Not logged in
PANGAEA.
Data Publisher for Earth & Environmental Science

Sayles, Frederick L; Martin, William R; Deuser, Werner G (1994): Oxygen flux in surface sediments (Table 1). PANGAEA, https://doi.org/10.1594/PANGAEA.53388

Always quote citation above when using data! You can download the citation in several formats below.

RIS CitationBibTeX CitationShow MapGoogle Earth

Abstract:
Over the past decade an increasing body of evidence has accumulated indicating that much, perhaps most, of the deep sea floor is an environment of substantial temporal variability (Smith and Baldwin, 1984 doi:10.1038/307624a0; Smith, 1987; Deuser and Ross, 1980 doi:10.1038/283364a0; Thiel et al., 1988). This variability is driven largely by seasonal changes of processes occurring in the surface waters (Smith, 1987; Deuser and Ross, 1980; Billett et al., 1983 doi:10.1038/302520a0). The coupling of the deep sea floor environment to the surface waters is the result of rapid vertical transport of particulate matter through the water column (Honjo, 1982 doi:10.1126/science.218.4575.883; Deuser et al., 1986 doi:10.1016/0198-0149(86)90120-2; Lampitt, 1985 doi:10.1016/0198-0149(85)90034-2), affording only limited time for degradation before arrival at the sea floor. Studies in the Pacific Ocean have indicated that temporal variations in particulate organic carbon fluxes to the sea floor are accompanied by temporal variability in sediment oxygen demand by as much as a factor of four (Smith and Baldwin, 1984; Smith, 1987). We report here time-series studies of oxygen fluxes into the sediments of the oligotrophic Atlantic near Bermuda which contrast sharply with these previous reports. At the Bermuda site, despite large seasonal variations in particulate organic carbon fluxes, in situ measured sediment oxygen consumption does not vary significantly. These results imply that large areas of the sea floor may be characterized by seasonally invariant sediment oxygen demand.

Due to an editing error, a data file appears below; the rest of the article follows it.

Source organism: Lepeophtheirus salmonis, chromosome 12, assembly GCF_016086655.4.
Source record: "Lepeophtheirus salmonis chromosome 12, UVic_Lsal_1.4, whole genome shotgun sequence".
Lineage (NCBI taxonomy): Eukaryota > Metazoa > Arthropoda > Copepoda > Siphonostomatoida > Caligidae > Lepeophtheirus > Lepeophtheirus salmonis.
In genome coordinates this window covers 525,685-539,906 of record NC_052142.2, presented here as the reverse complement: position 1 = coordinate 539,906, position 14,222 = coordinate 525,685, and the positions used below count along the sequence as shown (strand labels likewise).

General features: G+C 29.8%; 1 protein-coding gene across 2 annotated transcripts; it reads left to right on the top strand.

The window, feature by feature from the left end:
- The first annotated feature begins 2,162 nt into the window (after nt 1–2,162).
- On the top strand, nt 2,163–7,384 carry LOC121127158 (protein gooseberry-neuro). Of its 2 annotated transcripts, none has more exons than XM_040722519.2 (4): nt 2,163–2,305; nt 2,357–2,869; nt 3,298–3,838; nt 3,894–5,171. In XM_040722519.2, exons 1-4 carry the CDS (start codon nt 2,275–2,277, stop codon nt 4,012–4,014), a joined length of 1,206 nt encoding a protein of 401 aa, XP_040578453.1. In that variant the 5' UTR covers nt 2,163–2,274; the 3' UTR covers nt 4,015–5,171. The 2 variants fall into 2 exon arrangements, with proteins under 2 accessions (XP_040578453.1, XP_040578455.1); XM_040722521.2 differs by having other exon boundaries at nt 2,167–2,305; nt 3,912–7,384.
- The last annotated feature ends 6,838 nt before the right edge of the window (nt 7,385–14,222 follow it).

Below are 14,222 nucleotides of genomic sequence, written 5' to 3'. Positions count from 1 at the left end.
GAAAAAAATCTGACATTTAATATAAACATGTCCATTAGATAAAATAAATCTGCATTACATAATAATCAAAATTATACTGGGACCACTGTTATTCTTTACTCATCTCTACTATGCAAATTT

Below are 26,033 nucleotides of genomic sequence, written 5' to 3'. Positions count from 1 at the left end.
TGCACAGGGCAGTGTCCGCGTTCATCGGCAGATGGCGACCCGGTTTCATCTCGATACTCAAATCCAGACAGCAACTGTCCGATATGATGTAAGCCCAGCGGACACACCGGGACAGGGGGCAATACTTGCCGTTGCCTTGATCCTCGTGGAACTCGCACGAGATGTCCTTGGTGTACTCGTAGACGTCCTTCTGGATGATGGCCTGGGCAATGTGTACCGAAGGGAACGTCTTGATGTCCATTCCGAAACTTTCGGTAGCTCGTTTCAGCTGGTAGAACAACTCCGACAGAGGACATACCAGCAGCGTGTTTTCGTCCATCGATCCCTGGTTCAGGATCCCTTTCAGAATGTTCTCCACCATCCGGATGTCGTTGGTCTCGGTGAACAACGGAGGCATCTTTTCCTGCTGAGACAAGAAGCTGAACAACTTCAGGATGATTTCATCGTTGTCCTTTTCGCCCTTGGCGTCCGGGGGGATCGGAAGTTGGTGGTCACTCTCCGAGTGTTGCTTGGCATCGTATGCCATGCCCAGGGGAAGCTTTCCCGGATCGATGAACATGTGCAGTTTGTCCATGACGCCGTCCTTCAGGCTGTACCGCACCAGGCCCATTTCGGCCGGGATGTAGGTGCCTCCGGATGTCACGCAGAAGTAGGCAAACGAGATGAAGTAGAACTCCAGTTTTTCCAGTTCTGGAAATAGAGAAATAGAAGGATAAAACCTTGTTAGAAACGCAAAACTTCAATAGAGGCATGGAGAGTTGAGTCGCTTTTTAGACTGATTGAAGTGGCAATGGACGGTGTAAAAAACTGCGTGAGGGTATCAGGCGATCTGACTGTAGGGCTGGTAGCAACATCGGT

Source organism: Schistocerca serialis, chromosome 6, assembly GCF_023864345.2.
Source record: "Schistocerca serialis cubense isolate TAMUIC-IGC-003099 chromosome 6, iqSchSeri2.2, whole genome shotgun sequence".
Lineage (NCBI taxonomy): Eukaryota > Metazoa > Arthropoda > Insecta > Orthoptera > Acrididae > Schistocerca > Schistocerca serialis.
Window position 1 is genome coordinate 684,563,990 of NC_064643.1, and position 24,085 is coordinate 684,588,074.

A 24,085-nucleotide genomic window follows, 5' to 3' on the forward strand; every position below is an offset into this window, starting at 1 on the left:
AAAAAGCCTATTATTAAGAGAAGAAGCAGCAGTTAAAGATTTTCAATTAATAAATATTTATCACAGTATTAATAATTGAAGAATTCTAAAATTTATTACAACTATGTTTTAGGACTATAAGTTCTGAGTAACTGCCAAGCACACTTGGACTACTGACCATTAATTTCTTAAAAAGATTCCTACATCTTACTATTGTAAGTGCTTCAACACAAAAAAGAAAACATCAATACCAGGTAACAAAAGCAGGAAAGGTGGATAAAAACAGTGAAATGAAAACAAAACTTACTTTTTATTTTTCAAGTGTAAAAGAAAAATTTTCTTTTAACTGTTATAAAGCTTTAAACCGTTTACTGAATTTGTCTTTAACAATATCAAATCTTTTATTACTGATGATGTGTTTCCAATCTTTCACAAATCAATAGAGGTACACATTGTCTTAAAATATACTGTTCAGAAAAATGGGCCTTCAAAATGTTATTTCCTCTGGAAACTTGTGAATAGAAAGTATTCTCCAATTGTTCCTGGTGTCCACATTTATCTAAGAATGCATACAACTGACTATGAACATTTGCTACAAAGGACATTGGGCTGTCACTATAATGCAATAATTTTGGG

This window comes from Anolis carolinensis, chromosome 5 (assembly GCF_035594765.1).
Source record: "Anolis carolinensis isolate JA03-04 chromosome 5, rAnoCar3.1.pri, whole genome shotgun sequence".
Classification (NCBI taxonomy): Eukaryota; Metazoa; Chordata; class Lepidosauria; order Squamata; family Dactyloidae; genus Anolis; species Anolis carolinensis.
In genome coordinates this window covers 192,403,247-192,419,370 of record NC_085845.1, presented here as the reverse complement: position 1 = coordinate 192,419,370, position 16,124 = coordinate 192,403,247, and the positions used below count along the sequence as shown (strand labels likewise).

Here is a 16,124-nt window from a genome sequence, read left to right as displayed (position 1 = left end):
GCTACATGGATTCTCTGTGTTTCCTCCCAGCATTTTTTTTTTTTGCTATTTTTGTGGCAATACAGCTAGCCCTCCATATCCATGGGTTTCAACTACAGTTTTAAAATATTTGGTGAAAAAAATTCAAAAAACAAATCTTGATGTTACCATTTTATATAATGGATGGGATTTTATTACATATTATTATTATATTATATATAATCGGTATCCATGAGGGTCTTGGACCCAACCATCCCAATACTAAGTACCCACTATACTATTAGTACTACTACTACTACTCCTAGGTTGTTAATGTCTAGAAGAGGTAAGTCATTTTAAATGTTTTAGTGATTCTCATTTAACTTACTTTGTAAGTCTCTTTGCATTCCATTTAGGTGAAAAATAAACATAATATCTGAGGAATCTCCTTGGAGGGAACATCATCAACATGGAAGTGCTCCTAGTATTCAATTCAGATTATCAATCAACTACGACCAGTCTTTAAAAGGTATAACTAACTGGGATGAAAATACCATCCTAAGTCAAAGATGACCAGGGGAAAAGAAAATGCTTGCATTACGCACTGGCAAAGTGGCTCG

Coverage:
Latitude: 31.833333 * Longitude: -64.166667
Date/Time Start: 1989-03-21T00:00:00 * Date/Time End: 1992-10-21T00:00:00
Minimum DEPTH, sediment/rock: m * Maximum DEPTH, sediment/rock: m
Event(s):
S_BATS-12 * Latitude: 31.833333 * Longitude: -64.166667 * Date/Time: 1991-06-04T00:00:00 * Elevation: -4400.0 m * Campaign: ADEPDCruises * Method/Device: In situ benthic flux chamber (ISBFC) * Comment: In Situ Benthic Flux Chamber
S_BATS-14 * Latitude: 31.833333 * Longitude: -64.166667 * Date/Time: 1991-07-24T00:00:00 * Elevation: -4400.0 m * Campaign: ADEPDCruises * Method/Device: In situ benthic flux chamber (ISBFC) * Comment: In Situ Benthic Flux Chamber
S_BATS-15 * Latitude: 31.833333 * Longitude: -64.166667 * Date/Time: 1991-11-02T00:00:00 * Elevation: -4400.0 m * Campaign: ADEPDCruises * Method/Device: In situ benthic flux chamber (ISBFC) * Comment: In Situ Benthic Flux Chamber
Parameter(s):
#NameShort NameUnitPrincipal InvestigatorMethod/DeviceComment
1Event labelEvent
2Latitude of eventLatitude
3Longitude of eventLongitude
4Date/Time of eventDate/Time
5DEPTH, sediment/rockDepthmGeocode
6--Sayles, Frederick LSequential day
7Duration, number of daysDurationdaysSayles, Frederick L
8Oxygen flux, sediment oxygen demandSODmmol/m2/daySayles, Frederick LBenthic flux chamber (BFC)
9Oxygen flux, standard deviationO2 flux std dev±Sayles, Frederick LBenthic flux chamber (BFC)
Size:
35 data points

Download Data

Download dataset as tab-delimited text (use the following character encoding: )

View dataset as HTML